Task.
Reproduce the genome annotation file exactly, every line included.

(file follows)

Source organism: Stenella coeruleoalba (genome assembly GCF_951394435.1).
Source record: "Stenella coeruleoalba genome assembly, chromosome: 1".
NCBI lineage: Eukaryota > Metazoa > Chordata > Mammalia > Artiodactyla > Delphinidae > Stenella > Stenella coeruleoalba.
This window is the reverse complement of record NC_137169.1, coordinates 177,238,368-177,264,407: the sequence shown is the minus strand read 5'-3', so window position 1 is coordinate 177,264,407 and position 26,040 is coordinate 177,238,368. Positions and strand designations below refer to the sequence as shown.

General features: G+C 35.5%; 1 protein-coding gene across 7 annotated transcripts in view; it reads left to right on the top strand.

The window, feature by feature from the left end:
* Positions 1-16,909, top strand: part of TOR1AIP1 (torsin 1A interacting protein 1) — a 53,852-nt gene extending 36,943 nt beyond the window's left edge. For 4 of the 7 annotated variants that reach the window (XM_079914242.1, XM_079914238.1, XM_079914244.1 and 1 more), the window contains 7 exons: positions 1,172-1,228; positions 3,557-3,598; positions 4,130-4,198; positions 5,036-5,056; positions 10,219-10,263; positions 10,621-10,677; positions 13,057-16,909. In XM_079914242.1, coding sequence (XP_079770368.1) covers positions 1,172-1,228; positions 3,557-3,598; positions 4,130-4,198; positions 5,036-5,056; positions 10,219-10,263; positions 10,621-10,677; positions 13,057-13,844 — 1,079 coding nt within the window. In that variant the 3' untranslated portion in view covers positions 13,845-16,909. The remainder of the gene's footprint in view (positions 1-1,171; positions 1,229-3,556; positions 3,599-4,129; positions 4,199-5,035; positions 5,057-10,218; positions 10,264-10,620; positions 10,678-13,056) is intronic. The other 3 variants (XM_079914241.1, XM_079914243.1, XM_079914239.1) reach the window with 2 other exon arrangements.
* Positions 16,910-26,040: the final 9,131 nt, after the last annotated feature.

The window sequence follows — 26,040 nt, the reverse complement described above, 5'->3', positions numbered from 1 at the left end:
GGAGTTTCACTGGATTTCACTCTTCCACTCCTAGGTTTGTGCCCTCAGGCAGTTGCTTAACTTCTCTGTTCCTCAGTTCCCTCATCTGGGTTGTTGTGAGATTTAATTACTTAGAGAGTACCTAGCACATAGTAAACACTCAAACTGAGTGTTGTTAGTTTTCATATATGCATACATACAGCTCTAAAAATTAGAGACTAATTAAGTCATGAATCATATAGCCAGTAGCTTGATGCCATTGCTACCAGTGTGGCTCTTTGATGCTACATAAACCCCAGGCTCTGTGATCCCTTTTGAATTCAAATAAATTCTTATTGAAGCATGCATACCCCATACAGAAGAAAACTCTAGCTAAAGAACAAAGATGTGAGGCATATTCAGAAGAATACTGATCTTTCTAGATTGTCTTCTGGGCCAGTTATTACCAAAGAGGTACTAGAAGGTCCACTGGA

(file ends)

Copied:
Source organism: Stenella coeruleoalba (genome assembly GCF_951394435.1).
Source record: "Stenella coeruleoalba genome assembly, chromosome: 1".
NCBI lineage: Eukaryota > Metazoa > Chordata > Mammalia > Artiodactyla > Delphinidae > Stenella > Stenella coeruleoalba.
This window is the reverse complement of record NC_137169.1, coordinates 177,238,368-177,264,407: the sequence shown is the minus strand read 5'-3', so window position 1 is coordinate 177,264,407 and position 26,040 is coordinate 177,238,368. Positions and strand designations below refer to the sequence as shown.

General features: G+C 35.5%; 1 protein-coding gene across 7 annotated transcripts in view; it reads left to right on the top strand.

The window, feature by feature from the left end:
* Positions 1-16,909, top strand: part of TOR1AIP1 (torsin 1A interacting protein 1) — a 53,852-nt gene extending 36,943 nt beyond the window's left edge. For 4 of the 7 annotated variants that reach the window (XM_079914242.1, XM_079914238.1, XM_079914244.1 and 1 more), the window contains 7 exons: positions 1,172-1,228; positions 3,557-3,598; positions 4,130-4,198; positions 5,036-5,056; positions 10,219-10,263; positions 10,621-10,677; positions 13,057-16,909. In XM_079914242.1, coding sequence (XP_079770368.1) covers positions 1,172-1,228; positions 3,557-3,598; positions 4,130-4,198; positions 5,036-5,056; positions 10,219-10,263; positions 10,621-10,677; positions 13,057-13,844 — 1,079 coding nt within the window. In that variant the 3' untranslated portion in view covers positions 13,845-16,909. The remainder of the gene's footprint in view (positions 1-1,171; positions 1,229-3,556; positions 3,599-4,129; positions 4,199-5,035; positions 5,057-10,218; positions 10,264-10,620; positions 10,678-13,056) is intronic. The other 3 variants (XM_079914241.1, XM_079914243.1, XM_079914239.1) reach the window with 2 other exon arrangements.
* Positions 16,910-26,040: the final 9,131 nt, after the last annotated feature.

The window sequence follows — 26,040 nt, the reverse complement described above, 5'->3', positions numbered from 1 at the left end:
GGAGTTTCACTGGATTTCACTCTTCCACTCCTAGGTTTGTGCCCTCAGGCAGTTGCTTAACTTCTCTGTTCCTCAGTTCCCTCATCTGGGTTGTTGTGAGATTTAATTACTTAGAGAGTACCTAGCACATAGTAAACACTCAAACTGAGTGTTGTTAGTTTTCATATATGCATACATACAGCTCTAAAAATTAGAGACTAATTAAGTCATGAATCATATAGCCAGTAGCTTGATGCCATTGCTACCAGTGTGGCTCTTTGATGCTACATAAACCCCAGGCTCTGTGATCCCTTTTGAATTCAAATAAATTCTTATTGAAGCATGCATACCCCATACAGAAGAAAACTCTAGCTAAAGAACAAAGATGTGAGGCATATTCAGAAGAATACTGATCTTTCTAGATTGTCTTCTGGGCCAGTTATTACCAAAGAGGTACTAGAAGGTCCACTGGA